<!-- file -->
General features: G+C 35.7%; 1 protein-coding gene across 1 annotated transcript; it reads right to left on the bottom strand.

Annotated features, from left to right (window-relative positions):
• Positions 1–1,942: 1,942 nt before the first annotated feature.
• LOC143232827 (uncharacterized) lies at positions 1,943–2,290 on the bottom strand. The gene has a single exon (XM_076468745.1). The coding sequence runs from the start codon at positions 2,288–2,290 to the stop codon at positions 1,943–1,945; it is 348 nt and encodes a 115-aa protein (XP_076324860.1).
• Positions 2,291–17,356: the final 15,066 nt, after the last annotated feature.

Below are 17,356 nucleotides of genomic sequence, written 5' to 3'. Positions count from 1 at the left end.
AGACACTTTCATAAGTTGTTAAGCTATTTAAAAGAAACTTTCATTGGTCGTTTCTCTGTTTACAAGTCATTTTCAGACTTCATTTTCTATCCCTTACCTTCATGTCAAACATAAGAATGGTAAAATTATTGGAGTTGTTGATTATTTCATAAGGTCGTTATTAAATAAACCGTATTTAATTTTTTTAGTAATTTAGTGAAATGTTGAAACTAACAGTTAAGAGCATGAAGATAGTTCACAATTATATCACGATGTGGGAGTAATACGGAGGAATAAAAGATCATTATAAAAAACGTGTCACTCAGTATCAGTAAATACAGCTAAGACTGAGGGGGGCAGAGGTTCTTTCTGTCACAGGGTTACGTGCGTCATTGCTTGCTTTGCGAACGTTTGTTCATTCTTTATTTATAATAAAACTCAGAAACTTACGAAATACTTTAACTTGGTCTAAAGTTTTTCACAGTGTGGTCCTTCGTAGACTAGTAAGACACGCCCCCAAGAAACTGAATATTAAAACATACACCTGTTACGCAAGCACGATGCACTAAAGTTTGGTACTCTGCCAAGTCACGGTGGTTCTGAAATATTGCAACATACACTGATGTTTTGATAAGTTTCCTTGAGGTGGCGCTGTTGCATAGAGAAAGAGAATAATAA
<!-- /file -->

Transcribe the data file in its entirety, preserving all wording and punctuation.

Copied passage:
General features: G+C 35.7%; 1 protein-coding gene across 1 annotated transcript; it reads right to left on the bottom strand.

Annotated features, from left to right (window-relative positions):
• Positions 1–1,942: 1,942 nt before the first annotated feature.
• LOC143232827 (uncharacterized) lies at positions 1,943–2,290 on the bottom strand. The gene has a single exon (XM_076468745.1). The coding sequence runs from the start codon at positions 2,288–2,290 to the stop codon at positions 1,943–1,945; it is 348 nt and encodes a 115-aa protein (XP_076324860.1).
• Positions 2,291–17,356: the final 15,066 nt, after the last annotated feature.

Below are 17,356 nucleotides of genomic sequence, written 5' to 3'. Positions count from 1 at the left end.
AGACACTTTCATAAGTTGTTAAGCTATTTAAAAGAAACTTTCATTGGTCGTTTCTCTGTTTACAAGTCATTTTCAGACTTCATTTTCTATCCCTTACCTTCATGTCAAACATAAGAATGGTAAAATTATTGGAGTTGTTGATTATTTCATAAGGTCGTTATTAAATAAACCGTATTTAATTTTTTTAGTAATTTAGTGAAATGTTGAAACTAACAGTTAAGAGCATGAAGATAGTTCACAATTATATCACGATGTGGGAGTAATACGGAGGAATAAAAGATCATTATAAAAAACGTGTCACTCAGTATCAGTAAATACAGCTAAGACTGAGGGGGGCAGAGGTTCTTTCTGTCACAGGGTTACGTGCGTCATTGCTTGCTTTGCGAACGTTTGTTCATTCTTTATTTATAATAAAACTCAGAAACTTACGAAATACTTTAACTTGGTCTAAAGTTTTTCACAGTGTGGTCCTTCGTAGACTAGTAAGACACGCCCCCAAGAAACTGAATATTAAAACATACACCTGTTACGCAAGCACGATGCACTAAAGTTTGGTACTCTGCCAAGTCACGGTGGTTCTGAAATATTGCAACATACACTGATGTTTTGATAAGTTTCCTTGAGGTGGCGCTGTTGCATAGAGAAAGAGAATAATAA